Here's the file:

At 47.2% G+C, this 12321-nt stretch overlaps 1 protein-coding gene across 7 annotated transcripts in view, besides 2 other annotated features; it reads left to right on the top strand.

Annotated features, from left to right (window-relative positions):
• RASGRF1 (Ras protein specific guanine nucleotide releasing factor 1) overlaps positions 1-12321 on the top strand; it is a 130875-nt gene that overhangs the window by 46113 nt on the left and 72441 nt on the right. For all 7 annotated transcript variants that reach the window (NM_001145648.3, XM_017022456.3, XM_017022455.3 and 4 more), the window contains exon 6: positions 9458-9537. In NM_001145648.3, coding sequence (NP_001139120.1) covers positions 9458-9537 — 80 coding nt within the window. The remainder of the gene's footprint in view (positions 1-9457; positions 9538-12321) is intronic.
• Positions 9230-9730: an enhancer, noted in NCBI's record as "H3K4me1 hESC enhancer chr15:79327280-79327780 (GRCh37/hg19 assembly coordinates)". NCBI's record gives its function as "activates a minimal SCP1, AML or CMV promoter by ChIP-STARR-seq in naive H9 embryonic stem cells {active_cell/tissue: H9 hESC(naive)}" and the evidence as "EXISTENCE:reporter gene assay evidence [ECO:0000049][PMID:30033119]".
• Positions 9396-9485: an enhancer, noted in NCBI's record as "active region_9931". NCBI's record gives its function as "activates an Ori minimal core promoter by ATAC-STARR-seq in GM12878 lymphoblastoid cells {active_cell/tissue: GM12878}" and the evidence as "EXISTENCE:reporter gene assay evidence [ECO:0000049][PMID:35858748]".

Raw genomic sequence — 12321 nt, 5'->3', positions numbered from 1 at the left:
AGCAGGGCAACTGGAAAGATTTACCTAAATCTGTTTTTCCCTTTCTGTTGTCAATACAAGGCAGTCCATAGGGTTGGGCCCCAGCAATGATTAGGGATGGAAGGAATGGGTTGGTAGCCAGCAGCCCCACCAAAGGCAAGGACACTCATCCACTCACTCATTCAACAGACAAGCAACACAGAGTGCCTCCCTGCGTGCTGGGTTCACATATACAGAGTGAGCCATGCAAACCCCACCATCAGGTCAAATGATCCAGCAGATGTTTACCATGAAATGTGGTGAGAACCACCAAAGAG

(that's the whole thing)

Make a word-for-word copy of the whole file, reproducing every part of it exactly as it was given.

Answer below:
At 47.2% G+C, this 12321-nt stretch overlaps 1 protein-coding gene across 7 annotated transcripts in view, besides 2 other annotated features; it reads left to right on the top strand.

Annotated features, from left to right (window-relative positions):
• RASGRF1 (Ras protein specific guanine nucleotide releasing factor 1) overlaps positions 1-12321 on the top strand; it is a 130875-nt gene that overhangs the window by 46113 nt on the left and 72441 nt on the right. For all 7 annotated transcript variants that reach the window (NM_001145648.3, XM_017022456.3, XM_017022455.3 and 4 more), the window contains exon 6: positions 9458-9537. In NM_001145648.3, coding sequence (NP_001139120.1) covers positions 9458-9537 — 80 coding nt within the window. The remainder of the gene's footprint in view (positions 1-9457; positions 9538-12321) is intronic.
• Positions 9230-9730: an enhancer, noted in NCBI's record as "H3K4me1 hESC enhancer chr15:79327280-79327780 (GRCh37/hg19 assembly coordinates)". NCBI's record gives its function as "activates a minimal SCP1, AML or CMV promoter by ChIP-STARR-seq in naive H9 embryonic stem cells {active_cell/tissue: H9 hESC(naive)}" and the evidence as "EXISTENCE:reporter gene assay evidence [ECO:0000049][PMID:30033119]".
• Positions 9396-9485: an enhancer, noted in NCBI's record as "active region_9931". NCBI's record gives its function as "activates an Ori minimal core promoter by ATAC-STARR-seq in GM12878 lymphoblastoid cells {active_cell/tissue: GM12878}" and the evidence as "EXISTENCE:reporter gene assay evidence [ECO:0000049][PMID:35858748]".

Raw genomic sequence — 12321 nt, 5'->3', positions numbered from 1 at the left:
AGCAGGGCAACTGGAAAGATTTACCTAAATCTGTTTTTCCCTTTCTGTTGTCAATACAAGGCAGTCCATAGGGTTGGGCCCCAGCAATGATTAGGGATGGAAGGAATGGGTTGGTAGCCAGCAGCCCCACCAAAGGCAAGGACACTCATCCACTCACTCATTCAACAGACAAGCAACACAGAGTGCCTCCCTGCGTGCTGGGTTCACATATACAGAGTGAGCCATGCAAACCCCACCATCAGGTCAAATGATCCAGCAGATGTTTACCATGAAATGTGGTGAGAACCACCAAAGAG